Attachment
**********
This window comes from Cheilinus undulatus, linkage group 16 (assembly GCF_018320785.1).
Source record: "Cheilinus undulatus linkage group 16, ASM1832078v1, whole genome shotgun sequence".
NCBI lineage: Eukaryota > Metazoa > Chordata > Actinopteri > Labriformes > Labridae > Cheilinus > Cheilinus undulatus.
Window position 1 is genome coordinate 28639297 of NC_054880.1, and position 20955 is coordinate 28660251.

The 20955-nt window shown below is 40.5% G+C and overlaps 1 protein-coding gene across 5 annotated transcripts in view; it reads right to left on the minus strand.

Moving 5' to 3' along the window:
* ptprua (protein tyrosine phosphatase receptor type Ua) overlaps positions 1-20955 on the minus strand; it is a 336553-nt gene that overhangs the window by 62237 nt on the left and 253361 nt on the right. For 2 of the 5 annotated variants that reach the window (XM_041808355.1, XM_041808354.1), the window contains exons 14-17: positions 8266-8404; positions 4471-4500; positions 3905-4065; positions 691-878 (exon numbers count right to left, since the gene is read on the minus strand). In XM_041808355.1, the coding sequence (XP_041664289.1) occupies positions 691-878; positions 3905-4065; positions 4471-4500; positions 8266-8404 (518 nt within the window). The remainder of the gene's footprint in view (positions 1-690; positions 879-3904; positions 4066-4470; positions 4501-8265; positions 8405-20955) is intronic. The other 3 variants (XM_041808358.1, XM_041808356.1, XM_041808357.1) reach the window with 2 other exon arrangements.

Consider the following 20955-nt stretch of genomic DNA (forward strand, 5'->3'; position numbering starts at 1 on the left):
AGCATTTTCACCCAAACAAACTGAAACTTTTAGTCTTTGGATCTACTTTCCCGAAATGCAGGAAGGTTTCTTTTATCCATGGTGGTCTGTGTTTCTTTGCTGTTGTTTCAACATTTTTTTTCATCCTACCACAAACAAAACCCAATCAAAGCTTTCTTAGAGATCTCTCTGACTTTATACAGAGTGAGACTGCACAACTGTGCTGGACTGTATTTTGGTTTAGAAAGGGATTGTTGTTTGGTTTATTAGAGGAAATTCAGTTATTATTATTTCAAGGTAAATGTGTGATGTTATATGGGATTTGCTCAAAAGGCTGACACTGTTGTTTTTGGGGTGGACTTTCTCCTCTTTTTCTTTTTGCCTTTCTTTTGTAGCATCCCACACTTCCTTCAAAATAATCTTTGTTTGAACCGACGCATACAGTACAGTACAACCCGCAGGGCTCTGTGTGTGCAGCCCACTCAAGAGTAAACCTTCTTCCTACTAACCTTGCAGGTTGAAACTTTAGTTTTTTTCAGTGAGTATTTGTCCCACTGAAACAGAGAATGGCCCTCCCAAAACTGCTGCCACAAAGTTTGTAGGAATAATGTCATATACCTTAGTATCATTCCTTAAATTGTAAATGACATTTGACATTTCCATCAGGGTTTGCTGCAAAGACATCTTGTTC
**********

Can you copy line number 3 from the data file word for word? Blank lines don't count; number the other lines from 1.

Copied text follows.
NCBI lineage: Eukaryota > Metazoa > Chordata > Actinopteri > Labriformes > Labridae > Cheilinus > Cheilinus undulatus.